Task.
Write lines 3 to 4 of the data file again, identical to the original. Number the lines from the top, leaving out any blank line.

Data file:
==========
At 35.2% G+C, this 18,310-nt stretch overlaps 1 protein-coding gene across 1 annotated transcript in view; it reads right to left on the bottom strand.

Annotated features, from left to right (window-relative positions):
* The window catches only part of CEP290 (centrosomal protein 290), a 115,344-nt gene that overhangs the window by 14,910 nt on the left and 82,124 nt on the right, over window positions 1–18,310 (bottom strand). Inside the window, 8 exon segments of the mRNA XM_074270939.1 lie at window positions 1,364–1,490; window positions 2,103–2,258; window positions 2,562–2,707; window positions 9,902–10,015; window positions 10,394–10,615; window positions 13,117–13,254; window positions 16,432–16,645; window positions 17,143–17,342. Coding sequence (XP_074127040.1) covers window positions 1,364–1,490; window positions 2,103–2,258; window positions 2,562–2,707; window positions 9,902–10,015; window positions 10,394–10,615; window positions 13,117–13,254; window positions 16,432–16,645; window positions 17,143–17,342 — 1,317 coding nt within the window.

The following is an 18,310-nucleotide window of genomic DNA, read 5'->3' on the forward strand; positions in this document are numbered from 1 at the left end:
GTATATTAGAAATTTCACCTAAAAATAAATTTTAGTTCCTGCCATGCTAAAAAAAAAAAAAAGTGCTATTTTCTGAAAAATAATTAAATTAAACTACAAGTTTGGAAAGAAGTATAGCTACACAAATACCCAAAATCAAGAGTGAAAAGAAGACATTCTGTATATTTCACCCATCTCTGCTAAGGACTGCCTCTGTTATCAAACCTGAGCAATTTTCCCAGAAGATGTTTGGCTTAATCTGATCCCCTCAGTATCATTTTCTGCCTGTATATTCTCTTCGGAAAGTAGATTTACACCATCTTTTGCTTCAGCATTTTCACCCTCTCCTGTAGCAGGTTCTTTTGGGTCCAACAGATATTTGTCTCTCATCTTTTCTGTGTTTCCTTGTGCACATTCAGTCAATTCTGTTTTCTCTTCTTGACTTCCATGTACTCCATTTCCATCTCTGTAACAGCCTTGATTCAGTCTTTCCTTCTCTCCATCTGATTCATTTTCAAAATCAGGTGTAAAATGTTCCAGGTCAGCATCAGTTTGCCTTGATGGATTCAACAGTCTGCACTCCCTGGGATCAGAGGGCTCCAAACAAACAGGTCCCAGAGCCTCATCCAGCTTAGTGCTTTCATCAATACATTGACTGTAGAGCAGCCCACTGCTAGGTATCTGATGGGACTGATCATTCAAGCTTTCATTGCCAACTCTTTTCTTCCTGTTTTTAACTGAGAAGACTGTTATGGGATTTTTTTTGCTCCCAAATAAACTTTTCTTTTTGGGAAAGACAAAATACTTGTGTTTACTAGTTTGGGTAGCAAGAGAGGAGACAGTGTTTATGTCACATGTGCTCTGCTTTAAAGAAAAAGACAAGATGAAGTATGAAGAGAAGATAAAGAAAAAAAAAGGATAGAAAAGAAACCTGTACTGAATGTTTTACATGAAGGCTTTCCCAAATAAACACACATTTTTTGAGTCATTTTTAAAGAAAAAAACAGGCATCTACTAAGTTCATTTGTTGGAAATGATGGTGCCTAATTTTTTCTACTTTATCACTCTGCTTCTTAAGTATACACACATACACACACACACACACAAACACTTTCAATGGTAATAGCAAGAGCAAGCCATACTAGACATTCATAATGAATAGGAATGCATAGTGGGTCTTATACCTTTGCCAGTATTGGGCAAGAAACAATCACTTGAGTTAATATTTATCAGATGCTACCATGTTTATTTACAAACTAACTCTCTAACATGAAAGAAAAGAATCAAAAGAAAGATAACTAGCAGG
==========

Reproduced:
* The window catches only part of CEP290 (centrosomal protein 290), a 115,344-nt gene that overhangs the window by 14,910 nt on the left and 82,124 nt on the right, over window positions 1–18,310 (bottom strand). Inside the window, 8 exon segments of the mRNA XM_074270939.1 lie at window positions 1,364–1,490; window positions 2,103–2,258; window positions 2,562–2,707; window positions 9,902–10,015; window positions 10,394–10,615; window positions 13,117–13,254; window positions 16,432–16,645; window positions 17,143–17,342. Coding sequence (XP_074127040.1) covers window positions 1,364–1,490; window positions 2,103–2,258; window positions 2,562–2,707; window positions 9,902–10,015; window positions 10,394–10,615; window positions 13,117–13,254; window positions 16,432–16,645; window positions 17,143–17,342 — 1,317 coding nt within the window.

The following is an 18,310-nucleotide window of genomic DNA, read 5'->3' on the forward strand; positions in this document are numbered from 1 at the left end: